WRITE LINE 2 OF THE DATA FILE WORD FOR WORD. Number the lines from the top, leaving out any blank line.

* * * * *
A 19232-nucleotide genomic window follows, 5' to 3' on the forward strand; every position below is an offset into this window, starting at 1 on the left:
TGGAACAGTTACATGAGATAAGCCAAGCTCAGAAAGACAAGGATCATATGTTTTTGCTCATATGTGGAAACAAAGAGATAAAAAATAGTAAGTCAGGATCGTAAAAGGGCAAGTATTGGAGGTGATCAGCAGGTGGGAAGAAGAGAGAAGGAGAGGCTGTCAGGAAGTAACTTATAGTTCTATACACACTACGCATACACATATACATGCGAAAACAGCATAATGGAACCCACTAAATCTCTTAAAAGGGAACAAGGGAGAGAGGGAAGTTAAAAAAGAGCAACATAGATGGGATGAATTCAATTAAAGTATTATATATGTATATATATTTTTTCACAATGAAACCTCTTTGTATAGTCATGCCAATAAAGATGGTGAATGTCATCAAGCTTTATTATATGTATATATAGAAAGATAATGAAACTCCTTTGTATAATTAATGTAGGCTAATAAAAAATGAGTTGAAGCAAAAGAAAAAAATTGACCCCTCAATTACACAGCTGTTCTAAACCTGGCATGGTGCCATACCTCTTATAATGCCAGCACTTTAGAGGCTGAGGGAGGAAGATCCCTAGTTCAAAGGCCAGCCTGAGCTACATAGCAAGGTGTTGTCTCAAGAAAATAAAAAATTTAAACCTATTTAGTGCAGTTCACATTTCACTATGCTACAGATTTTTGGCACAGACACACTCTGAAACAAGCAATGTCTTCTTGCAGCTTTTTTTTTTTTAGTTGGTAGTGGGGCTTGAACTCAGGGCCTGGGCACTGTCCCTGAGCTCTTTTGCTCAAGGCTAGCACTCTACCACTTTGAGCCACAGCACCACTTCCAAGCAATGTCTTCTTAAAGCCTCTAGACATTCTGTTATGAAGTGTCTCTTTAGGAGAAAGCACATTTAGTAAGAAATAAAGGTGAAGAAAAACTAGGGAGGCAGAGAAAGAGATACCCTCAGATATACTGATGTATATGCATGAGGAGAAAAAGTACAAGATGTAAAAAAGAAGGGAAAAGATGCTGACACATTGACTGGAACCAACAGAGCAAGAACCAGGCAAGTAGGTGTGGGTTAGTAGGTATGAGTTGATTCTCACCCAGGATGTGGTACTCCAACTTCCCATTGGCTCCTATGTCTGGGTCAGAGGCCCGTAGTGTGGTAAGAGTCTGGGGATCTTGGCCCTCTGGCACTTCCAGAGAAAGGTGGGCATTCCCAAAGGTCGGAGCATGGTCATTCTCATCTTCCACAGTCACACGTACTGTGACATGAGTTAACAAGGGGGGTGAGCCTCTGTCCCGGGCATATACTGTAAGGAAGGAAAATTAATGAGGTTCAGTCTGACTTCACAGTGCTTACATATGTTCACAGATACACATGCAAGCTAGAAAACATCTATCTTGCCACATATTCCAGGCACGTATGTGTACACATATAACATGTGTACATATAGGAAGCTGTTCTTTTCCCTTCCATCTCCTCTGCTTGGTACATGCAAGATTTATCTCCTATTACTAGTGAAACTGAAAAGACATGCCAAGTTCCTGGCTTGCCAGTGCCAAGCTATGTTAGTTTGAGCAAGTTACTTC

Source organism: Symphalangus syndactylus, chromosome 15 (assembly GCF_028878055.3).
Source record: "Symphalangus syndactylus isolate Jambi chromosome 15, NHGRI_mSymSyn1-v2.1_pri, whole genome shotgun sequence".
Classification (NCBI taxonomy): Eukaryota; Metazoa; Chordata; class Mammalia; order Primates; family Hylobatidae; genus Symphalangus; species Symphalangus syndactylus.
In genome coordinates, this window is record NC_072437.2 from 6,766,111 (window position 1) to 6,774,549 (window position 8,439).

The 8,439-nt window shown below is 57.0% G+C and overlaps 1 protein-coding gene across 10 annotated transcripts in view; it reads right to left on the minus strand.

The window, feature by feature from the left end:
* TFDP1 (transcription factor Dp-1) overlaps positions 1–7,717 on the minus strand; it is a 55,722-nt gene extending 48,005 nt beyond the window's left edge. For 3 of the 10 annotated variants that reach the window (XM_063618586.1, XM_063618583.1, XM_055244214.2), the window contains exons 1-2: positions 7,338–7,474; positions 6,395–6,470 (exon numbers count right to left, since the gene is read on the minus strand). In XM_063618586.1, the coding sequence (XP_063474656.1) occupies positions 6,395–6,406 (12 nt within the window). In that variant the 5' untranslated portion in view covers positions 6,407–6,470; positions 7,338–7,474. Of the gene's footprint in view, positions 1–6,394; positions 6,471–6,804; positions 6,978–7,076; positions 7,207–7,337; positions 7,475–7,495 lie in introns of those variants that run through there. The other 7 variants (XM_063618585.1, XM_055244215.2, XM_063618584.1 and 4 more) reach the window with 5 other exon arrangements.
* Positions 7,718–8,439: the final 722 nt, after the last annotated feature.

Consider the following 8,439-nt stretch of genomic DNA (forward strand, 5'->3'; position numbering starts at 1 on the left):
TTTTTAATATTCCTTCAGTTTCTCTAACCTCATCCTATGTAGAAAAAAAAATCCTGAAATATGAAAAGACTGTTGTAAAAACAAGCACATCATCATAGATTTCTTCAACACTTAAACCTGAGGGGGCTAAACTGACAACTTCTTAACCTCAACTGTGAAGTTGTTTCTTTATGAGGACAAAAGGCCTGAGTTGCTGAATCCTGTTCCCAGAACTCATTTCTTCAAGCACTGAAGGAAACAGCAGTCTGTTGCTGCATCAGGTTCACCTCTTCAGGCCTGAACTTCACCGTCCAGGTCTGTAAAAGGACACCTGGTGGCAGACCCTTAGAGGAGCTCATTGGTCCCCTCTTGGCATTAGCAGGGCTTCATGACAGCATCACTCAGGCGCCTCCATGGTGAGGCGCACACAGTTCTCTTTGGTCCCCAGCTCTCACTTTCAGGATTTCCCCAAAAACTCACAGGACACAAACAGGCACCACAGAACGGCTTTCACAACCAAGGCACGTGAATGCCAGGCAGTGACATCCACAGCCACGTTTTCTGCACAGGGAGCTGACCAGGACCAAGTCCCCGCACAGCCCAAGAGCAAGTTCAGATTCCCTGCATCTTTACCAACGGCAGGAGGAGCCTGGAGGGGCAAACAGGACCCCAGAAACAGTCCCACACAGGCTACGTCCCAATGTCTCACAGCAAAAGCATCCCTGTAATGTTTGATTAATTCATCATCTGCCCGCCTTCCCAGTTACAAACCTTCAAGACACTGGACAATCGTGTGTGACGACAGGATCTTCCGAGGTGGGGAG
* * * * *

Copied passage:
TGGAACAGTTACATGAGATAAGCCAAGCTCAGAAAGACAAGGATCATATGTTTTTGCTCATATGTGGAAACAAAGAGATAAAAAATAGTAAGTCAGGATCGTAAAAGGGCAAGTATTGGAGGTGATCAGCAGGTGGGAAGAAGAGAGAAGGAGAGGCTGTCAGGAAGTAACTTATAGTTCTATACACACTACGCATACACATATACATGCGAAAACAGCATAATGGAACCCACTAAATCTCTTAAAAGGGAACAAGGGAGAGAGGGAAGTTAAAAAAGAGCAACATAGATGGGATGAATTCAATTAAAGTATTATATATGTATATATATTTTTTCACAATGAAACCTCTTTGTATAGTCATGCCAATAAAGATGGTGAATGTCATCAAGCTTTATTATATGTATATATAGAAAGATAATGAAACTCCTTTGTATAATTAATGTAGGCTAATAAAAAATGAGTTGAAGCAAAAGAAAAAAATTGACCCCTCAATTACACAGCTGTTCTAAACCTGGCATGGTGCCATACCTCTTATAATGCCAGCACTTTAGAGGCTGAGGGAGGAAGATCCCTAGTTCAAAGGCCAGCCTGAGCTACATAGCAAGGTGTTGTCTCAAGAAAATAAAAAATTTAAACCTATTTAGTGCAGTTCACATTTCACTATGCTACAGATTTTTGGCACAGACACACTCTGAAACAAGCAATGTCTTCTTGCAGCTTTTTTTTTTTTAGTTGGTAGTGGGGCTTGAACTCAGGGCCTGGGCACTGTCCCTGAGCTCTTTTGCTCAAGGCTAGCACTCTACCACTTTGAGCCACAGCACCACTTCCAAGCAATGTCTTCTTAAAGCCTCTAGACATTCTGTTATGAAGTGTCTCTTTAGGAGAAAGCACATTTAGTAAGAAATAAAGGTGAAGAAAAACTAGGGAGGCAGAGAAAGAGATACCCTCAGATATACTGATGTATATGCATGAGGAGAAAAAGTACAAGATGTAAAAAAGAAGGGAAAAGATGCTGACACATTGACTGGAACCAACAGAGCAAGAACCAGGCAAGTAGGTGTGGGTTAGTAGGTATGAGTTGATTCTCACCCAGGATGTGGTACTCCAACTTCCCATTGGCTCCTATGTCTGGGTCAGAGGCCCGTAGTGTGGTAAGAGTCTGGGGATCTTGGCCCTCTGGCACTTCCAGAGAAAGGTGGGCATTCCCAAAGGTCGGAGCATGGTCATTCTCATCTTCCACAGTCACACGTACTGTGACATGAGTTAACAAGGGGGGTGAGCCTCTGTCCCGGGCATATACTGTAAGGAAGGAAAATTAATGAGGTTCAGTCTGACTTCACAGTGCTTACATATGTTCACAGATACACATGCAAGCTAGAAAACATCTATCTTGCCACATATTCCAGGCACGTATGTGTACACATATAACATGTGTACATATAGGAAGCTGTTCTTTTCCCTTCCATCTCCTCTGCTTGGTACATGCAAGATTTATCTCCTATTACTAGTGAAACTGAAAAGACATGCCAAGTTCCTGGCTTGCCAGTGCCAAGCTATGTTAGTTTGAGCAAGTTACTTC